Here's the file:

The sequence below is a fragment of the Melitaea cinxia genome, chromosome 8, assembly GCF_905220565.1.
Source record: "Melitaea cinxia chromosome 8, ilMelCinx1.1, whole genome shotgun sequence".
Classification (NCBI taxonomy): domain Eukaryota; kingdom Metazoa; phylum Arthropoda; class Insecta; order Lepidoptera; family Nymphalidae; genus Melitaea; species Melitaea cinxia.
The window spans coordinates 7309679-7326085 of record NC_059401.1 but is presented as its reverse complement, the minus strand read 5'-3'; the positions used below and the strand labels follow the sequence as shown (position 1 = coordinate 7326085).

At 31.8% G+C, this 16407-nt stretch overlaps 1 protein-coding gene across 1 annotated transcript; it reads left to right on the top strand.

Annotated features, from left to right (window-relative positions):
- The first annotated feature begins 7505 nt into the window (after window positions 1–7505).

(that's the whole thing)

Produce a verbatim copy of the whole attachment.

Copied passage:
The sequence below is a fragment of the Melitaea cinxia genome, chromosome 8, assembly GCF_905220565.1.
Source record: "Melitaea cinxia chromosome 8, ilMelCinx1.1, whole genome shotgun sequence".
Classification (NCBI taxonomy): domain Eukaryota; kingdom Metazoa; phylum Arthropoda; class Insecta; order Lepidoptera; family Nymphalidae; genus Melitaea; species Melitaea cinxia.
The window spans coordinates 7309679-7326085 of record NC_059401.1 but is presented as its reverse complement, the minus strand read 5'-3'; the positions used below and the strand labels follow the sequence as shown (position 1 = coordinate 7326085).

At 31.8% G+C, this 16407-nt stretch overlaps 1 protein-coding gene across 1 annotated transcript; it reads left to right on the top strand.

Annotated features, from left to right (window-relative positions):
- The first annotated feature begins 7505 nt into the window (after window positions 1–7505).